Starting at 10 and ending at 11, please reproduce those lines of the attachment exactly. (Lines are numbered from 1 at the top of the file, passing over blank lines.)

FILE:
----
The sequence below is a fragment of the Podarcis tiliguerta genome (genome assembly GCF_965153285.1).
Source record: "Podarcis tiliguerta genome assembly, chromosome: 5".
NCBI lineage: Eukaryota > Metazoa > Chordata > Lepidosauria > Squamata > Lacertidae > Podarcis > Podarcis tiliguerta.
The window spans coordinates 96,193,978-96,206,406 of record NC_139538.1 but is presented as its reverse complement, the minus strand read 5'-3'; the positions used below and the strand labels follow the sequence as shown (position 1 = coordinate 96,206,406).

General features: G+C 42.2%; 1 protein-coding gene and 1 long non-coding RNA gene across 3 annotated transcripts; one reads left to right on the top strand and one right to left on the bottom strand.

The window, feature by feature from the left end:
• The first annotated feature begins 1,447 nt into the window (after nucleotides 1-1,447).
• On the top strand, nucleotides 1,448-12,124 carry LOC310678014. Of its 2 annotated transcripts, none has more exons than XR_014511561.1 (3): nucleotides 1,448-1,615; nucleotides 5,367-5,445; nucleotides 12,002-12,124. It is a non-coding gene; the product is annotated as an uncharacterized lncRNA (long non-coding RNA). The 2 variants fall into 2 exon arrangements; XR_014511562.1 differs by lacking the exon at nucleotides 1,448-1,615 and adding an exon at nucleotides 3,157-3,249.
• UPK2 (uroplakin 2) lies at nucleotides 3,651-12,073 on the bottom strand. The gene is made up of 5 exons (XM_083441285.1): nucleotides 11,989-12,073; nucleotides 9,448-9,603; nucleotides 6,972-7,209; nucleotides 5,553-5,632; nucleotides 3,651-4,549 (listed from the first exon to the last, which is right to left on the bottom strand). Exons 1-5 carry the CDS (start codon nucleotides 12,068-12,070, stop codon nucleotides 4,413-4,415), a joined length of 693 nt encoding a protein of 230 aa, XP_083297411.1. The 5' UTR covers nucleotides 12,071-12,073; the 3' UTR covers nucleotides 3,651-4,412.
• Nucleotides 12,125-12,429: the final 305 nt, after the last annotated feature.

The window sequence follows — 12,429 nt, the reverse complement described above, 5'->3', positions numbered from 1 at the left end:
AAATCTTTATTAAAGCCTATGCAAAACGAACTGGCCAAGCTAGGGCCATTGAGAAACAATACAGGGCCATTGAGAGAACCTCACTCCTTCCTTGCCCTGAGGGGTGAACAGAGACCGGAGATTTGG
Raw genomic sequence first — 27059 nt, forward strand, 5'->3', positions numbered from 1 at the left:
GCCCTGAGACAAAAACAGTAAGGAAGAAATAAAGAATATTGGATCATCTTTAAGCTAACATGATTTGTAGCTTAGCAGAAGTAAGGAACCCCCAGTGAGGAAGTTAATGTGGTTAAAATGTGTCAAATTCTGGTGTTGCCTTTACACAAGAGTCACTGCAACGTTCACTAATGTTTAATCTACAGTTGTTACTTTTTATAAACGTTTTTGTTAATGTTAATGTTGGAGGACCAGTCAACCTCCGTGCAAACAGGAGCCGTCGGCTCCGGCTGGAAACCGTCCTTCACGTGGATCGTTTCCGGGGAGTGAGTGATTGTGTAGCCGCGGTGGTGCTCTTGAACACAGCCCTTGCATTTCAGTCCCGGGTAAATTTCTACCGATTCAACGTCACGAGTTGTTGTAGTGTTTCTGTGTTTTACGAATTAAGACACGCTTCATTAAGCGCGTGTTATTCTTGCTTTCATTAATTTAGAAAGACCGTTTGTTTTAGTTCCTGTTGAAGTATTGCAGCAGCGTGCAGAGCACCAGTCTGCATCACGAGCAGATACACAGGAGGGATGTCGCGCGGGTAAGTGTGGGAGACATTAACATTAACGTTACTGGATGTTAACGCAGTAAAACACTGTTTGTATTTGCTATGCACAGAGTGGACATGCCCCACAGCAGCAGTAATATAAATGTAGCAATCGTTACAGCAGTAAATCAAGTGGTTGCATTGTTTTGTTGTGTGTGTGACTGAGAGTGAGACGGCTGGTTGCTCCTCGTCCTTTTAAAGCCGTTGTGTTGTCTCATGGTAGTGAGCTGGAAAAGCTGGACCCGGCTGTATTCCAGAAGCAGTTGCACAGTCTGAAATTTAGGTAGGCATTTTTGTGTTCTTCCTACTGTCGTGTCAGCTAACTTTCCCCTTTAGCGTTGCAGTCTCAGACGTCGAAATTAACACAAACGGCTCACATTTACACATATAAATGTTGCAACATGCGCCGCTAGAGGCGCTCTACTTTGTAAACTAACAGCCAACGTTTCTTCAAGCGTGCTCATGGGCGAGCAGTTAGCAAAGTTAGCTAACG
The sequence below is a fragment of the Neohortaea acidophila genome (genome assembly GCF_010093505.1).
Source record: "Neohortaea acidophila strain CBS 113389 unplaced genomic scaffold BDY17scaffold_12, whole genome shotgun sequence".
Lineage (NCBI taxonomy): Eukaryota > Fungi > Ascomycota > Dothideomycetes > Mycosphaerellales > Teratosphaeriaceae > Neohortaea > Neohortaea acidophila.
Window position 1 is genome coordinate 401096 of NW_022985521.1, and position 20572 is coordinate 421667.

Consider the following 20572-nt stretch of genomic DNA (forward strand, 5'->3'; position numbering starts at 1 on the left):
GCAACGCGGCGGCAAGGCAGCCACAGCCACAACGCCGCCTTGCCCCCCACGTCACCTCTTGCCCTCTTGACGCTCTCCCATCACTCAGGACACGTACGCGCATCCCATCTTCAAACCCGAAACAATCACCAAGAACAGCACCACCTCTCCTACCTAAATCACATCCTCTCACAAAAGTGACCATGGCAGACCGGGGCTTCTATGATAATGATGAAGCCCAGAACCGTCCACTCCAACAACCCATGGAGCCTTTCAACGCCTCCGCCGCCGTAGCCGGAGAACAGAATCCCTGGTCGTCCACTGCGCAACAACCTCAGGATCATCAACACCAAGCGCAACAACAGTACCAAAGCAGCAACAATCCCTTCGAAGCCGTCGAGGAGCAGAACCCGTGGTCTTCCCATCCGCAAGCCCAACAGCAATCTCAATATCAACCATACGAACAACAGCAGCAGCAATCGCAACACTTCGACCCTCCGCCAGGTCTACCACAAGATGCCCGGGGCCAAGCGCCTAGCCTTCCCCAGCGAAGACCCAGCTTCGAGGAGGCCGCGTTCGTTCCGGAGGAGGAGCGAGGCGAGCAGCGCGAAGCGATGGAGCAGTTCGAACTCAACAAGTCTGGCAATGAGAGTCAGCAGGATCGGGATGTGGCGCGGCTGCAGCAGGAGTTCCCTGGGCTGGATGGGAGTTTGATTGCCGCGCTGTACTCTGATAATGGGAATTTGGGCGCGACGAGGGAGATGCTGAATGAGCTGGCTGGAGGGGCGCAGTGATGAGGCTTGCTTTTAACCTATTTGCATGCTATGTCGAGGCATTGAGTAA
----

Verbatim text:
• Nucleotides 12,125-12,429: the final 305 nt, after the last annotated feature.

The window sequence follows — 12,429 nt, the reverse complement described above, 5'->3', positions numbered from 1 at the left end: